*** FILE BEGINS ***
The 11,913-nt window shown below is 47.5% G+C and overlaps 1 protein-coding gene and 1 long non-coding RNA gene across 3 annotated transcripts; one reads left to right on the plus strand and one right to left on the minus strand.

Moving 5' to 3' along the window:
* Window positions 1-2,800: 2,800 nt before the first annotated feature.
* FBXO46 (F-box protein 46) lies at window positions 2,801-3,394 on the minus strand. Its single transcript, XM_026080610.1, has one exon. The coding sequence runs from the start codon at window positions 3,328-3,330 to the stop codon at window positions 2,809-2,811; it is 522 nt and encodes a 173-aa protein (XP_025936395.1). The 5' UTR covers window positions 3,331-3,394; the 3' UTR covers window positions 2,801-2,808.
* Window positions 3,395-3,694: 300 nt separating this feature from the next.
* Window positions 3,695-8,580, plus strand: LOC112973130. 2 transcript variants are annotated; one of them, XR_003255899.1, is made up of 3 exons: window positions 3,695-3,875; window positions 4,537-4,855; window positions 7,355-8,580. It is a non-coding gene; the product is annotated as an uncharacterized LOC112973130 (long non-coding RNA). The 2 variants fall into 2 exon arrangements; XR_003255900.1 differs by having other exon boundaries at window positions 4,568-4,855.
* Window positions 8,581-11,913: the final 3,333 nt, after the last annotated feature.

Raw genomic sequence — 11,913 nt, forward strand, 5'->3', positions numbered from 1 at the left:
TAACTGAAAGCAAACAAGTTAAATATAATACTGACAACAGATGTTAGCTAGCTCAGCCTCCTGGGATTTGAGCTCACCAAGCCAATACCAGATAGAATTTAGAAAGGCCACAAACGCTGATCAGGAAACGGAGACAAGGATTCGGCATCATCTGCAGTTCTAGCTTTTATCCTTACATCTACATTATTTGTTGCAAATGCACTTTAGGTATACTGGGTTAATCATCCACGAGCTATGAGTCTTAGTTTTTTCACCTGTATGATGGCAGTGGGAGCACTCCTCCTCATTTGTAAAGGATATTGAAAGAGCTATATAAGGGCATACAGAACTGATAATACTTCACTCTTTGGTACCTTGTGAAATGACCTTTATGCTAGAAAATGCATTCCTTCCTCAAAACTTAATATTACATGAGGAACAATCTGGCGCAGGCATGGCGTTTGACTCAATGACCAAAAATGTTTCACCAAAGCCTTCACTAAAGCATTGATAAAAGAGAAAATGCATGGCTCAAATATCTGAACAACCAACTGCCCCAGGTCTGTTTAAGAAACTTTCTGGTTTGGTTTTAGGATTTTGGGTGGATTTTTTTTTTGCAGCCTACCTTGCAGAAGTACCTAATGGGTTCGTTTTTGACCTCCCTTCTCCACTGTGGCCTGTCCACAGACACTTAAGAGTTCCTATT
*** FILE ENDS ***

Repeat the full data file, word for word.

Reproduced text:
The 11,913-nt window shown below is 47.5% G+C and overlaps 1 protein-coding gene and 1 long non-coding RNA gene across 3 annotated transcripts; one reads left to right on the plus strand and one right to left on the minus strand.

Moving 5' to 3' along the window:
* Window positions 1-2,800: 2,800 nt before the first annotated feature.
* FBXO46 (F-box protein 46) lies at window positions 2,801-3,394 on the minus strand. Its single transcript, XM_026080610.1, has one exon. The coding sequence runs from the start codon at window positions 3,328-3,330 to the stop codon at window positions 2,809-2,811; it is 522 nt and encodes a 173-aa protein (XP_025936395.1). The 5' UTR covers window positions 3,331-3,394; the 3' UTR covers window positions 2,801-2,808.
* Window positions 3,395-3,694: 300 nt separating this feature from the next.
* Window positions 3,695-8,580, plus strand: LOC112973130. 2 transcript variants are annotated; one of them, XR_003255899.1, is made up of 3 exons: window positions 3,695-3,875; window positions 4,537-4,855; window positions 7,355-8,580. It is a non-coding gene; the product is annotated as an uncharacterized LOC112973130 (long non-coding RNA). The 2 variants fall into 2 exon arrangements; XR_003255900.1 differs by having other exon boundaries at window positions 4,568-4,855.
* Window positions 8,581-11,913: the final 3,333 nt, after the last annotated feature.

Raw genomic sequence — 11,913 nt, forward strand, 5'->3', positions numbered from 1 at the left:
TAACTGAAAGCAAACAAGTTAAATATAATACTGACAACAGATGTTAGCTAGCTCAGCCTCCTGGGATTTGAGCTCACCAAGCCAATACCAGATAGAATTTAGAAAGGCCACAAACGCTGATCAGGAAACGGAGACAAGGATTCGGCATCATCTGCAGTTCTAGCTTTTATCCTTACATCTACATTATTTGTTGCAAATGCACTTTAGGTATACTGGGTTAATCATCCACGAGCTATGAGTCTTAGTTTTTTCACCTGTATGATGGCAGTGGGAGCACTCCTCCTCATTTGTAAAGGATATTGAAAGAGCTATATAAGGGCATACAGAACTGATAATACTTCACTCTTTGGTACCTTGTGAAATGACCTTTATGCTAGAAAATGCATTCCTTCCTCAAAACTTAATATTACATGAGGAACAATCTGGCGCAGGCATGGCGTTTGACTCAATGACCAAAAATGTTTCACCAAAGCCTTCACTAAAGCATTGATAAAAGAGAAAATGCATGGCTCAAATATCTGAACAACCAACTGCCCCAGGTCTGTTTAAGAAACTTTCTGGTTTGGTTTTAGGATTTTGGGTGGATTTTTTTTTTGCAGCCTACCTTGCAGAAGTACCTAATGGGTTCGTTTTTGACCTCCCTTCTCCACTGTGGCCTGTCCACAGACACTTAAGAGTTCCTATT